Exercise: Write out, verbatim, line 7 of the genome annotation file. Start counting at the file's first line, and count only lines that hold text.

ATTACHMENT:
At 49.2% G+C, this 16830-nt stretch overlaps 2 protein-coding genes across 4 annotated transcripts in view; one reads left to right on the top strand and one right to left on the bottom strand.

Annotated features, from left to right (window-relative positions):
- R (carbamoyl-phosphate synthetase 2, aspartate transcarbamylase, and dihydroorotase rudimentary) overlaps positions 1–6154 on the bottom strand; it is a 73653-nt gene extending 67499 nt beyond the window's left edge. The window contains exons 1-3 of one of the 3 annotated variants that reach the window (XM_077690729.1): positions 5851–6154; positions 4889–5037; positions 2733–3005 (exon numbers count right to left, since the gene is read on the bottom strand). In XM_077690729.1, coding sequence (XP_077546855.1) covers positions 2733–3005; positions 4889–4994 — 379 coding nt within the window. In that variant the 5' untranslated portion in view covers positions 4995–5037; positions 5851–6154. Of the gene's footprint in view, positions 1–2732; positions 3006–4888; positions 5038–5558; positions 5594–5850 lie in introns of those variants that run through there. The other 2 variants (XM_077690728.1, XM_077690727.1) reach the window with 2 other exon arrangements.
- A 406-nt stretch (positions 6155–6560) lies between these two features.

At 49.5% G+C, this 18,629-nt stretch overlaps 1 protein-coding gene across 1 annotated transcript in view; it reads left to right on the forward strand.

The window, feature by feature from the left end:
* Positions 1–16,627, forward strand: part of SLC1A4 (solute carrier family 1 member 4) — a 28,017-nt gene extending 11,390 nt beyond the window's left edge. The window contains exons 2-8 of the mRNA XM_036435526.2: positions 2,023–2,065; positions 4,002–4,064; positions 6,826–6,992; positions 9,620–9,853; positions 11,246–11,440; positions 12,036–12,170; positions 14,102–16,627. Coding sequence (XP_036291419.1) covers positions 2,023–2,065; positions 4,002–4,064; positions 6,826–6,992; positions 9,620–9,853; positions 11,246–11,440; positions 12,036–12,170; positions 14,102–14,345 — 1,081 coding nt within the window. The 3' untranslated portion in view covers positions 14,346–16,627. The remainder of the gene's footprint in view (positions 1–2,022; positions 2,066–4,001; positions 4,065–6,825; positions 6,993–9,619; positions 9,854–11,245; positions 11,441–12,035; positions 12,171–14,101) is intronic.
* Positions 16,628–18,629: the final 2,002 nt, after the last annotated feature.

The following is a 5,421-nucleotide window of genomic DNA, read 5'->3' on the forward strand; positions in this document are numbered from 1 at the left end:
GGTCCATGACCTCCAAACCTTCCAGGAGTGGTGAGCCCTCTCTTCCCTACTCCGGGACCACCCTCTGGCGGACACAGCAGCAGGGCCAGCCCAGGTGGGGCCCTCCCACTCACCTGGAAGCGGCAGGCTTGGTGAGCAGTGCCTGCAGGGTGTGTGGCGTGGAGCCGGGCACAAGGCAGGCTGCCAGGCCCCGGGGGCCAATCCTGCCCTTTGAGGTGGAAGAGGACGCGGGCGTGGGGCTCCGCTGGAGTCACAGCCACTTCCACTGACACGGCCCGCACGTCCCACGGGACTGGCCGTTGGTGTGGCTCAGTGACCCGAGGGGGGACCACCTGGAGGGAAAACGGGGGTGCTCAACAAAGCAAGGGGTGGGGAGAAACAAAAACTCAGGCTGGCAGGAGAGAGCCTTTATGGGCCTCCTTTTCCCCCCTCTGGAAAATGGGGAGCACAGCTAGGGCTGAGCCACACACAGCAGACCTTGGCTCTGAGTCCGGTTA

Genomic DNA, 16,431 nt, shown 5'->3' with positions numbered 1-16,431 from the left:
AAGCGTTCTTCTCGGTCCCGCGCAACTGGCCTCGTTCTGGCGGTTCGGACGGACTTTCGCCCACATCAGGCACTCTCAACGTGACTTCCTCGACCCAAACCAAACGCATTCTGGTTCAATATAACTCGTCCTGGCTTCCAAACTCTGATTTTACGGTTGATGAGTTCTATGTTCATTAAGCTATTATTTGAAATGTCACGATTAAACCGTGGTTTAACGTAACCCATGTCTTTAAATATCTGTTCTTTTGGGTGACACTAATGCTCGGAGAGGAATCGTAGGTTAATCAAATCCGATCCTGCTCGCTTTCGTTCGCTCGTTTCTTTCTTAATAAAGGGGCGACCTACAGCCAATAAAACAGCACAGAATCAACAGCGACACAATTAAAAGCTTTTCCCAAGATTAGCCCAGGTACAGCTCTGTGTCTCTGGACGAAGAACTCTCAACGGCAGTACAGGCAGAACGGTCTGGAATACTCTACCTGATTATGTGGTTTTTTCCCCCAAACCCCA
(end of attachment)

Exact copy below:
* Positions 1–16,627, forward strand: part of SLC1A4 (solute carrier family 1 member 4) — a 28,017-nt gene extending 11,390 nt beyond the window's left edge. The window contains exons 2-8 of the mRNA XM_036435526.2: positions 2,023–2,065; positions 4,002–4,064; positions 6,826–6,992; positions 9,620–9,853; positions 11,246–11,440; positions 12,036–12,170; positions 14,102–16,627. Coding sequence (XP_036291419.1) covers positions 2,023–2,065; positions 4,002–4,064; positions 6,826–6,992; positions 9,620–9,853; positions 11,246–11,440; positions 12,036–12,170; positions 14,102–14,345 — 1,081 coding nt within the window. The 3' untranslated portion in view covers positions 14,346–16,627. The remainder of the gene's footprint in view (positions 1–2,022; positions 2,066–4,001; positions 4,065–6,825; positions 6,993–9,619; positions 9,854–11,245; positions 11,441–12,035; positions 12,171–14,101) is intronic.